updated 6/17/2005 8:17:15 PM ET 2005-06-18T00:17:15

A new gallery at the Kansas Cosmosphere and Space Center tells the story of early ventures into space from both the American and Russian perspective in side-by-side exhibits.

The 4,000-square-foot Mollett Early Spaceflight Gallery focuses on race to space between the United States and Russia, and includes artifacts from the 1950s and 1960s. One section of the half-million-dollar gallery even includes Soviet spaceflight failures that were hidden for years by the Communists.

"No other museum does an exhibit like this," said Jim Remar, vice president of museum operations. "We have made this, in many ways, the flagship gallery of the Cosmosphere."

Statues of President Kennedy and Soviet Premier Nikita Khruschev, who were key figures in the Cold War, stand in one section of the gallery near a display of the "Iron Curtain." There's also a reproduction of a concrete bunker where NASA scientists watched the first manned launch into space, complete with a periscope that lets visitors see film of the launches as scientists might have seen them in the early 1960s.

Nearby, a door leads to a view of the museum's 100-foot-tall (30-meter-tall) Titan rocket, which launched NASA's Gemini spacecraft.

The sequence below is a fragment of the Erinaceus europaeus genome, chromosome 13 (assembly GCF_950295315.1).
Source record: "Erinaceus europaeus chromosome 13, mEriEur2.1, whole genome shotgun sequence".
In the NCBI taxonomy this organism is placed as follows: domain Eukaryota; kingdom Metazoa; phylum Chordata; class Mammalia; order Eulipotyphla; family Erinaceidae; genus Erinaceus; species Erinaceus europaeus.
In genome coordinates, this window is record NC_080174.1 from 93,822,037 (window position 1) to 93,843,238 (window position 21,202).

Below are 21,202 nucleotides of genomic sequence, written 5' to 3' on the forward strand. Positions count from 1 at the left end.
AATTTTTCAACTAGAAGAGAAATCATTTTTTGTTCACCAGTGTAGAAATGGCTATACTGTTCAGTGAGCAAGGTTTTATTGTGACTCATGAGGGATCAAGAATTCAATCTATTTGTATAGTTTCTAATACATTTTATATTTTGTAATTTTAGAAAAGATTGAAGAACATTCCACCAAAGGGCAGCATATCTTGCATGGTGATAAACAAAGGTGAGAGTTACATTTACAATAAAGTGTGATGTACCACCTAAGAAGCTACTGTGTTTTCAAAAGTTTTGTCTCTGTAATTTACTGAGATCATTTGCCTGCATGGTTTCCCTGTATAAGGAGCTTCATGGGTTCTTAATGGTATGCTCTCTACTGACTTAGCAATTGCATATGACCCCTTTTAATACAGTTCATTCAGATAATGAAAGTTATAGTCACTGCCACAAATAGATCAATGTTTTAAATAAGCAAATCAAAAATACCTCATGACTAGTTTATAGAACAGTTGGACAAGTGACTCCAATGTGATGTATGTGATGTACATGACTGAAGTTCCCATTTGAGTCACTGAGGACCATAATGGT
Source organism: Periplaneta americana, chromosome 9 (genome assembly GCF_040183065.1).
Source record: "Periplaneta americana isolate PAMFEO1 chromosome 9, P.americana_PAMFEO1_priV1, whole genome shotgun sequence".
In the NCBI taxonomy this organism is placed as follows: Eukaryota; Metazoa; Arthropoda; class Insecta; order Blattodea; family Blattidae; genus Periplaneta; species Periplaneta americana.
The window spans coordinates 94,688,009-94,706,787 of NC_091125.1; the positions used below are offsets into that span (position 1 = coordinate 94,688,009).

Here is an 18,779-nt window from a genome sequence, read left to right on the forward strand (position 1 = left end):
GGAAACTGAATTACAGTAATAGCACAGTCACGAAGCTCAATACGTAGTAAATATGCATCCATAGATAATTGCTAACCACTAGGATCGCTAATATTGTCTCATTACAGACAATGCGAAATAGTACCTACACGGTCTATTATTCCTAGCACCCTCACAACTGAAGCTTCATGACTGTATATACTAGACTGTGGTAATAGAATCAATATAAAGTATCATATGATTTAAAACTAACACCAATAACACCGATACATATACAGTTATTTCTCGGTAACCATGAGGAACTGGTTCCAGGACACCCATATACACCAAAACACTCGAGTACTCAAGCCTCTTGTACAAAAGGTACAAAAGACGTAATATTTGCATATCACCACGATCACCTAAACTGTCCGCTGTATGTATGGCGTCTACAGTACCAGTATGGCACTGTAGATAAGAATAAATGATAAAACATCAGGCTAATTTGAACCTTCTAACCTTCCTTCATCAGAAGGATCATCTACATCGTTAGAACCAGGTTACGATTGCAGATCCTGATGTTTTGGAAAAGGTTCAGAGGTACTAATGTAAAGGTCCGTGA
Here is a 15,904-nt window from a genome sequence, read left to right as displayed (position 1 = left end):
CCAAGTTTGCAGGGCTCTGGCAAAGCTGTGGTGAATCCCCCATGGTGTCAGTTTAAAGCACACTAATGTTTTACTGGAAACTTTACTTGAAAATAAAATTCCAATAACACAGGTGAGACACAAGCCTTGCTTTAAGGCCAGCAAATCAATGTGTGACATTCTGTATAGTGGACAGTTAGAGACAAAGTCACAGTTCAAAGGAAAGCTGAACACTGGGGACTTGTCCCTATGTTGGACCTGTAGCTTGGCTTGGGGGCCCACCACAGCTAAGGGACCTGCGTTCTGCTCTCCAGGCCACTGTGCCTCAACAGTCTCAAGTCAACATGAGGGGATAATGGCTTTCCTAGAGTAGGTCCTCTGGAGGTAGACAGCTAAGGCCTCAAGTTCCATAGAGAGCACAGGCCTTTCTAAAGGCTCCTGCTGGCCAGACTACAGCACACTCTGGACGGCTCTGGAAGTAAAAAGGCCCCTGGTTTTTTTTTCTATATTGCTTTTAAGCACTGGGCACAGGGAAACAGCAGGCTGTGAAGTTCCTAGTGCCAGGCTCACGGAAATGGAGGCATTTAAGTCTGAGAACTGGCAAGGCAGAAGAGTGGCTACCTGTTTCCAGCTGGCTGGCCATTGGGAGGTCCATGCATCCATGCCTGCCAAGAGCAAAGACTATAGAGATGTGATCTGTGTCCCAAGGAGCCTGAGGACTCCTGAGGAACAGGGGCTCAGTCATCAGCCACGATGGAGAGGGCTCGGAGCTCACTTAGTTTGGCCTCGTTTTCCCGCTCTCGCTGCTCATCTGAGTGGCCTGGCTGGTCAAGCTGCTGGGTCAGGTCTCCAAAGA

"It's really going to be an immersive environment," Remar said. "It allows visitors to get an up close and personal look at the Titan rocket."

He said many artifacts in the new gallery either had been in storage or displayed with limited interpretative signage.

In 2006, the new gallery also will house the Liberty Bell 7 spacecraft after the capsule — which sat for 38 years at the bottom of the Atlantic Ocean before being recovered in 1999 — returns from a national tour. The Mercury spacecraft, which carried Gus Grissom on a successful 15-minute suborbital flight in 1961, was restored at the Cosmosphere.

"By focusing on the incredible early days of human space exploration, we see the starting point for everything that is happening in space exploration today," said Jeff Ollenburger, Cosmosphere president.

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